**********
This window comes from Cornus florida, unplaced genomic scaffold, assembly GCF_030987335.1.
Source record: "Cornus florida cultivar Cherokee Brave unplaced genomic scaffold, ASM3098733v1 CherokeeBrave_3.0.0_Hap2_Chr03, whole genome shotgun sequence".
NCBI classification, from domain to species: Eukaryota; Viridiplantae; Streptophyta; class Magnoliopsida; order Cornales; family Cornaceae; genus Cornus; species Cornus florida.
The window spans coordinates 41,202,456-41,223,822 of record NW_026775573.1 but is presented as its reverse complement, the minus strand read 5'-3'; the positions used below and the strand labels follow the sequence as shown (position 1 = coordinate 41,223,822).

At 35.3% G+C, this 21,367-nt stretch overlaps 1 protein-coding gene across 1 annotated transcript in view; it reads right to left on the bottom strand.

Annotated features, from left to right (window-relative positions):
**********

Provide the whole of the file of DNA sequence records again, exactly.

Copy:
This window comes from Cornus florida, unplaced genomic scaffold, assembly GCF_030987335.1.
Source record: "Cornus florida cultivar Cherokee Brave unplaced genomic scaffold, ASM3098733v1 CherokeeBrave_3.0.0_Hap2_Chr03, whole genome shotgun sequence".
NCBI classification, from domain to species: Eukaryota; Viridiplantae; Streptophyta; class Magnoliopsida; order Cornales; family Cornaceae; genus Cornus; species Cornus florida.
The window spans coordinates 41,202,456-41,223,822 of record NW_026775573.1 but is presented as its reverse complement, the minus strand read 5'-3'; the positions used below and the strand labels follow the sequence as shown (position 1 = coordinate 41,223,822).

At 35.3% G+C, this 21,367-nt stretch overlaps 1 protein-coding gene across 1 annotated transcript in view; it reads right to left on the bottom strand.

Annotated features, from left to right (window-relative positions):